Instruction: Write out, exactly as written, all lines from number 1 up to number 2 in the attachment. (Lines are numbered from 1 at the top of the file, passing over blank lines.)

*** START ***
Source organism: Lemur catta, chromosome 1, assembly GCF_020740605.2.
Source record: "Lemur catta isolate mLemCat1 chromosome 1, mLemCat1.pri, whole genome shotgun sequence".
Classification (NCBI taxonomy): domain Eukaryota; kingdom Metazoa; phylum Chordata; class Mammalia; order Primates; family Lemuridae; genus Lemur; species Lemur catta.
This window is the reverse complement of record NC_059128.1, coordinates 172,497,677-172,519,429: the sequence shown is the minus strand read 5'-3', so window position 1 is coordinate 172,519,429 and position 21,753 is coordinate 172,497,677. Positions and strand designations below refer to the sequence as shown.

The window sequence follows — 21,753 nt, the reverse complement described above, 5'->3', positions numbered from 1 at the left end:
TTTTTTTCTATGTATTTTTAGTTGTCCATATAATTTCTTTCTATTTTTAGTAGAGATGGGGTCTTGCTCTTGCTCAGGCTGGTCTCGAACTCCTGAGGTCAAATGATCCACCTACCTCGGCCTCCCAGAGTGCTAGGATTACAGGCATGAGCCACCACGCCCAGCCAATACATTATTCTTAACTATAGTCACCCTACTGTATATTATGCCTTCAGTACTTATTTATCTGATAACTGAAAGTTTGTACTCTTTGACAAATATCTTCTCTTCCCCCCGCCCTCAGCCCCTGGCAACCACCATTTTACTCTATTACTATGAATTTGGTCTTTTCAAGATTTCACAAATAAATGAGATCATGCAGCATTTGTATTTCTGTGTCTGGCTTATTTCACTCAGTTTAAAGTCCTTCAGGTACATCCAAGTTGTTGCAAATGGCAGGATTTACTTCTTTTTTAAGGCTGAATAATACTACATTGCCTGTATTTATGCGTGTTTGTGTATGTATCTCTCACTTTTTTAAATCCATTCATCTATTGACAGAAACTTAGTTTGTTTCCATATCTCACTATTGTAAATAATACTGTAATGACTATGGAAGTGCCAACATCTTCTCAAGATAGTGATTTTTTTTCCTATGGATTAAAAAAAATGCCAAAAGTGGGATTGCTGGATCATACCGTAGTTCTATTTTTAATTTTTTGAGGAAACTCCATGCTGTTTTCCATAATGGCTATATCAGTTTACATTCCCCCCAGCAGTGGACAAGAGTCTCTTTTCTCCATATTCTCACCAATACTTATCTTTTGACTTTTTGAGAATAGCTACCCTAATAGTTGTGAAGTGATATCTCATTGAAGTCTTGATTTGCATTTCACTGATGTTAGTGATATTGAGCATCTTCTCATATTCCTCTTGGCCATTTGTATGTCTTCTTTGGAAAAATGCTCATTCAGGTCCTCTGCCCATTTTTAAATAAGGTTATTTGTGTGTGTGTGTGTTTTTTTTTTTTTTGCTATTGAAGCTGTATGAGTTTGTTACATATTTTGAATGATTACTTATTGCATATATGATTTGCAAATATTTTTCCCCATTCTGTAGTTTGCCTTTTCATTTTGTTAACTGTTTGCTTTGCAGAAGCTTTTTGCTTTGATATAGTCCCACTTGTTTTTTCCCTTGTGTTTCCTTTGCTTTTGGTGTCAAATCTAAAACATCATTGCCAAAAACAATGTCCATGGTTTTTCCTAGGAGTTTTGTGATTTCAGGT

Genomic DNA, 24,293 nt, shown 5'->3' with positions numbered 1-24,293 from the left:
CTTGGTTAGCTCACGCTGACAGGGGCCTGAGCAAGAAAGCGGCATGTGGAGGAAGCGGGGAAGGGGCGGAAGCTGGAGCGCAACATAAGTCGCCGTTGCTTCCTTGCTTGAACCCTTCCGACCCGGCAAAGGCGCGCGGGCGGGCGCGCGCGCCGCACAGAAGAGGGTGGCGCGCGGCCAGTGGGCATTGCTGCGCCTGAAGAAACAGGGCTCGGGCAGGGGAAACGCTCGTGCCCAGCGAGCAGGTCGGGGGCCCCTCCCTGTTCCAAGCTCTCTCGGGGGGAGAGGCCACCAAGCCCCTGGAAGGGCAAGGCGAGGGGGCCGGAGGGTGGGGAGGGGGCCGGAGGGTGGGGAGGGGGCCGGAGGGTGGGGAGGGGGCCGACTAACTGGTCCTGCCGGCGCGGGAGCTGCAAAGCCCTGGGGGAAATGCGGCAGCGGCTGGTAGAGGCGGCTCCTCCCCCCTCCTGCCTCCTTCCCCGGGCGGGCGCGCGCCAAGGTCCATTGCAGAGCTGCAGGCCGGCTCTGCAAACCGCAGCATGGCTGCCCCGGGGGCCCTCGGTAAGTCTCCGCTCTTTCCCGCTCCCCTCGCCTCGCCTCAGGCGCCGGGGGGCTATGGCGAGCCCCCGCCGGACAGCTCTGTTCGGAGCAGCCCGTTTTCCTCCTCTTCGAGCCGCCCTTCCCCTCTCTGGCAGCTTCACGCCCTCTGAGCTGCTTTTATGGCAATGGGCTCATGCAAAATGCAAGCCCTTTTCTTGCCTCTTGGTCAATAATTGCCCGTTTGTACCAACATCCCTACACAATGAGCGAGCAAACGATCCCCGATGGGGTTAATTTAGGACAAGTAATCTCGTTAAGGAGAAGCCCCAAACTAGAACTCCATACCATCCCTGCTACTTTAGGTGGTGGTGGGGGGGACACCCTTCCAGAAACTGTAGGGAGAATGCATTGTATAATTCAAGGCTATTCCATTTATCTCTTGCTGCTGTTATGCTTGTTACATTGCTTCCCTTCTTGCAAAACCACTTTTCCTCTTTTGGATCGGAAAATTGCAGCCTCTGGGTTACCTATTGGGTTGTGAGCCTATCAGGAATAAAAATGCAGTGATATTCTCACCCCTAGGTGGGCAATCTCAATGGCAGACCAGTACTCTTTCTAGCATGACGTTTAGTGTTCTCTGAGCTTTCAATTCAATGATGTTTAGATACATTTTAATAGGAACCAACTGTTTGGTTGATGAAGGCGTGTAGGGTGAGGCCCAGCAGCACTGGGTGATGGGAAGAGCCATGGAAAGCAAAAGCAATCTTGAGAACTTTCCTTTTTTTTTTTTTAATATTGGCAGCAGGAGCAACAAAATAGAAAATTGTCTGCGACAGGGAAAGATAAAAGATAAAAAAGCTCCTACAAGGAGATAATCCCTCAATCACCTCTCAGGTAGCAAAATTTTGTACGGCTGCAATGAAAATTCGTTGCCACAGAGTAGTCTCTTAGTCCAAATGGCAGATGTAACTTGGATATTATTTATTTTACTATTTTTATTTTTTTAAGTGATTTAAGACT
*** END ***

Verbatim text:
Source organism: Lemur catta, chromosome 1, assembly GCF_020740605.2.
Source record: "Lemur catta isolate mLemCat1 chromosome 1, mLemCat1.pri, whole genome shotgun sequence".